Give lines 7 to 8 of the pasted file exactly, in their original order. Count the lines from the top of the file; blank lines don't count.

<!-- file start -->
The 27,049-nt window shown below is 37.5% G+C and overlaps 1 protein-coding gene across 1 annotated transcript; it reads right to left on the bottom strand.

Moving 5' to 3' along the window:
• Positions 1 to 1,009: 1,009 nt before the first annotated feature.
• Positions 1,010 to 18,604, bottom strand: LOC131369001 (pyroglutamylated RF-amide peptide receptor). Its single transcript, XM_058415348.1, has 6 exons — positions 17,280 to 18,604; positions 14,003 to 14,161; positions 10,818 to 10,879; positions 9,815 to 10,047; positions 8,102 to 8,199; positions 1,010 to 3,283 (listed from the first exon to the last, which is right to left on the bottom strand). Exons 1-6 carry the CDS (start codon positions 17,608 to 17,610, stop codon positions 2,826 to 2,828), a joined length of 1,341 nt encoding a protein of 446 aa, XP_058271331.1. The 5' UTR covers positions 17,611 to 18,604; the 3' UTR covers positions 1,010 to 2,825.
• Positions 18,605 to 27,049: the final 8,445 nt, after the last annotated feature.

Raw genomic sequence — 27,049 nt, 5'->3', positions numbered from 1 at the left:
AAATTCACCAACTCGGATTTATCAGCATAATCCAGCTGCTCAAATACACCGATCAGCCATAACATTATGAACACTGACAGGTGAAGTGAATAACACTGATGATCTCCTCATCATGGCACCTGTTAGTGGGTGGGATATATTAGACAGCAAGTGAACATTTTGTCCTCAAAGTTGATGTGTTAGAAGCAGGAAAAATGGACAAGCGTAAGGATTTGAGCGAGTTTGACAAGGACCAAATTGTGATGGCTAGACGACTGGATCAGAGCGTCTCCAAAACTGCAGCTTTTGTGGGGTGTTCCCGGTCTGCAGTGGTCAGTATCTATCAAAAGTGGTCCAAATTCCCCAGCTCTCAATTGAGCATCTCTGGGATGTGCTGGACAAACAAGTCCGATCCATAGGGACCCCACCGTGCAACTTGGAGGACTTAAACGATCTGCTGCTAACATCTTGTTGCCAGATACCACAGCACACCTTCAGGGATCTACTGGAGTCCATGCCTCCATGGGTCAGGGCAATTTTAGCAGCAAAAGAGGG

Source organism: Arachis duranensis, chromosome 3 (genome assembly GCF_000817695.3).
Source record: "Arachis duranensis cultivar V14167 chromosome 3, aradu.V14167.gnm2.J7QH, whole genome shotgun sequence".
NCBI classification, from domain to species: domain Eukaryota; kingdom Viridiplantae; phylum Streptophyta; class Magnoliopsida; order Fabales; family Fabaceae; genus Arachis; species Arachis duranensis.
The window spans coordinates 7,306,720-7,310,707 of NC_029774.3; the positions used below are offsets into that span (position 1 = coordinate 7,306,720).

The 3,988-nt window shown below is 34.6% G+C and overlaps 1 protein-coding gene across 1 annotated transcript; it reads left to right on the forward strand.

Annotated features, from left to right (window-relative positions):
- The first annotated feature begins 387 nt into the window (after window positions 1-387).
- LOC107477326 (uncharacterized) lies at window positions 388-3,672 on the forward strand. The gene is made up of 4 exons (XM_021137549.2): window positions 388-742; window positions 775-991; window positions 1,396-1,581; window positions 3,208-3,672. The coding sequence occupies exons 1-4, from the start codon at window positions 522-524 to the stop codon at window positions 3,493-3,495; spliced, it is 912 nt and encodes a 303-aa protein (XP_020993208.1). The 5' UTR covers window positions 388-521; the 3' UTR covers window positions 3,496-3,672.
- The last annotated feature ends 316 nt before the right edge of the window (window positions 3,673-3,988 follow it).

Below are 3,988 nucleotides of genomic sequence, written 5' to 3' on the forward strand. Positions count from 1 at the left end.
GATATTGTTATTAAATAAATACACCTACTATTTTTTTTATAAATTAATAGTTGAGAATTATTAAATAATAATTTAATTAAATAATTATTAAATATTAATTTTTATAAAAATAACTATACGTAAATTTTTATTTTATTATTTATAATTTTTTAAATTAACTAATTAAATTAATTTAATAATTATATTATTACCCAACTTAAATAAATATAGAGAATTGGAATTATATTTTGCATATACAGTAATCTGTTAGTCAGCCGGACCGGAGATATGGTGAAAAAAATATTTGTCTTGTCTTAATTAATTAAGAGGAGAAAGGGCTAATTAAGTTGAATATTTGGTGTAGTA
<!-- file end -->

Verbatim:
AAATTCACCAACTCGGATTTATCAGCATAATCCAGCTGCTCAAATACACCGATCAGCCATAACATTATGAACACTGACAGGTGAAGTGAATAACACTGATGATCTCCTCATCATGGCACCTGTTAGTGGGTGGGATATATTAGACAGCAAGTGAACATTTTGTCCTCAAAGTTGATGTGTTAGAAGCAGGAAAAATGGACAAGCGTAAGGATTTGAGCGAGTTTGACAAGGACCAAATTGTGATGGCTAGACGACTGGATCAGAGCGTCTCCAAAACTGCAGCTTTTGTGGGGTGTTCCCGGTCTGCAGTGGTCAGTATCTATCAAAAGTGGTCCAAATTCCCCAGCTCTCAATTGAGCATCTCTGGGATGTGCTGGACAAACAAGTCCGATCCATAGGGACCCCACCGTGCAACTTGGAGGACTTAAACGATCTGCTGCTAACATCTTGTTGCCAGATACCACAGCACACCTTCAGGGATCTACTGGAGTCCATGCCTCCATGGGTCAGGGCAATTTTAGCAGCAAAAGAGGG

Source organism: Arachis duranensis, chromosome 3 (genome assembly GCF_000817695.3).